U.S. to require automatic emergency braking in cars

Automakers will need to incorporate automatic emergency braking into passenger vehicles under a new Federal Motor Vehicle Safety Standard finalized late Monday.

Starting in September 2029, car companies will need to include the technology that detects possible collisions with objects and pedestrians and automatically applies the brakes if the driver has failed to do so.

Transportation Secretary Pete Buttigieg hailed the rule, saying in a statement it “will save hundreds of lives and prevent tens of thousands of injuries every year.”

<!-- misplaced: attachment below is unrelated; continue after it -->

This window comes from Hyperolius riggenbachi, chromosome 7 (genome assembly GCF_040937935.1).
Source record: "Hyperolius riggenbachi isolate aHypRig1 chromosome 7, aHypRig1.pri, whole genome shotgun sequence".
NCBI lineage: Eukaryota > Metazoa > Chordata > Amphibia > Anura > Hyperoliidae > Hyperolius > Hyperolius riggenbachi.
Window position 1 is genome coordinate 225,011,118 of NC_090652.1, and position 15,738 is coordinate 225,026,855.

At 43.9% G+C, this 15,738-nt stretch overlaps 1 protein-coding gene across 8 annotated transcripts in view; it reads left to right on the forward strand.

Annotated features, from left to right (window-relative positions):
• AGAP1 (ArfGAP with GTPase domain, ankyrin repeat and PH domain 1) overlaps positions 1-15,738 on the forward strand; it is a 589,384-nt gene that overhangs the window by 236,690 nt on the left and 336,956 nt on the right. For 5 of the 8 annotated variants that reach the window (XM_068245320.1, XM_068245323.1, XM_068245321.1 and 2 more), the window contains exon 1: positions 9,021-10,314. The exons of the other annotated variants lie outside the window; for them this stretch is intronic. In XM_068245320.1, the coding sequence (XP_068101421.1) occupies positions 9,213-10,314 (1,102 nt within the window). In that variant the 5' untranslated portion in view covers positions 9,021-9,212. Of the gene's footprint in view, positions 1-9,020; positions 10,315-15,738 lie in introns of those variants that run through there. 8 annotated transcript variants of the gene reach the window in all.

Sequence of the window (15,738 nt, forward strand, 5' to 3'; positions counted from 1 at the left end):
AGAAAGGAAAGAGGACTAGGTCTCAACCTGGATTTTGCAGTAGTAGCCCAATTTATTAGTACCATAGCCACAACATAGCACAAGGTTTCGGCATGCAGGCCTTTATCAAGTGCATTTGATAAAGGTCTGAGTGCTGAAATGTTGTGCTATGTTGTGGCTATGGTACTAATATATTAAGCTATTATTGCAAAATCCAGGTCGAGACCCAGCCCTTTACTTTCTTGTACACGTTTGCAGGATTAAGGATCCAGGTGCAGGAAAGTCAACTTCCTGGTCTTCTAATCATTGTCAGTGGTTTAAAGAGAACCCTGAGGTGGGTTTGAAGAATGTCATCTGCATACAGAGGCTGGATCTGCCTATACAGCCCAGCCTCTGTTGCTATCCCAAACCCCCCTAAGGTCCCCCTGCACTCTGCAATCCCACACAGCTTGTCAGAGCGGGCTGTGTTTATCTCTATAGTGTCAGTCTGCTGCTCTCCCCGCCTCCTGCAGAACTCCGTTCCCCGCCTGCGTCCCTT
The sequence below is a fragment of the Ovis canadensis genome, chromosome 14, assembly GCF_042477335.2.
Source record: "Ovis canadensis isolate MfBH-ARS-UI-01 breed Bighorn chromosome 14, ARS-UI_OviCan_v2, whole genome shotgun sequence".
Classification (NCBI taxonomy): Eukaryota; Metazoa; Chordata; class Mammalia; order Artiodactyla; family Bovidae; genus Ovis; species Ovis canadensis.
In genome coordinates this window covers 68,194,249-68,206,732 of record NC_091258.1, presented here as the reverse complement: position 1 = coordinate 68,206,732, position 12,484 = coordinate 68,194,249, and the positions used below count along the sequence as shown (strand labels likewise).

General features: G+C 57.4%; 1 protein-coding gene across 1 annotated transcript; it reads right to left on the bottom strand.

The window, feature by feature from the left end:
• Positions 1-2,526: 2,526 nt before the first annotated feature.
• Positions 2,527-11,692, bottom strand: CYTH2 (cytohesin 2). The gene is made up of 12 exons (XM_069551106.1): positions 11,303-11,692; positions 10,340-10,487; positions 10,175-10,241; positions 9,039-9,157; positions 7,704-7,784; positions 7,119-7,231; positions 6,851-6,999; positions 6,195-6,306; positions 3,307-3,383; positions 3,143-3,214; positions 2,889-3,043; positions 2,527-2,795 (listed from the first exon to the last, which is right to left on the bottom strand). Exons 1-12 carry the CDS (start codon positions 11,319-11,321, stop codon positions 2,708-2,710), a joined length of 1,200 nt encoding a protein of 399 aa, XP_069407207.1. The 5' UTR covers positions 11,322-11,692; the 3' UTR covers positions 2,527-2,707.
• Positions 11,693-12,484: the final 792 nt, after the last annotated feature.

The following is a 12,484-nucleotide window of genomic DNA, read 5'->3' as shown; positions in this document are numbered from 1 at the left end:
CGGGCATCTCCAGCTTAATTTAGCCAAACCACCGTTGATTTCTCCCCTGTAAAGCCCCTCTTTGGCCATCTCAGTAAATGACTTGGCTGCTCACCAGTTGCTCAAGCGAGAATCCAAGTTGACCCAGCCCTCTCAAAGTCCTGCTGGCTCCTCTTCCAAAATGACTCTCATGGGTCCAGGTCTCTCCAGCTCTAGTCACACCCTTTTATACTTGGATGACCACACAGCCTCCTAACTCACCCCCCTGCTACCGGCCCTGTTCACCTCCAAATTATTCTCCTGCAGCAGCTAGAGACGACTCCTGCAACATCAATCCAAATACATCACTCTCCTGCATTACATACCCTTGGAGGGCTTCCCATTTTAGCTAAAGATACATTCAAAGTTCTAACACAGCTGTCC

The National Highway Traffic Safety Administration estimates the new standard will save at least 360 lives and prevent 24,000 injuries each year once implemented.

The requirement is for automatic emergency braking including pedestrian detection technology that works in daylight and darker conditions, according to the DOT.

Also known as AEB, automatic emergency braking uses sensors and forward-facing cameras to assess possible collisions. It is standard equipment in most new vehicles. In September 2022, 20 automakers whose vehicles represent 99% of the U.S. market committed to making AEB standard.

Receive Our Newsletter

Get the latest Safety21 news sent to your inbox.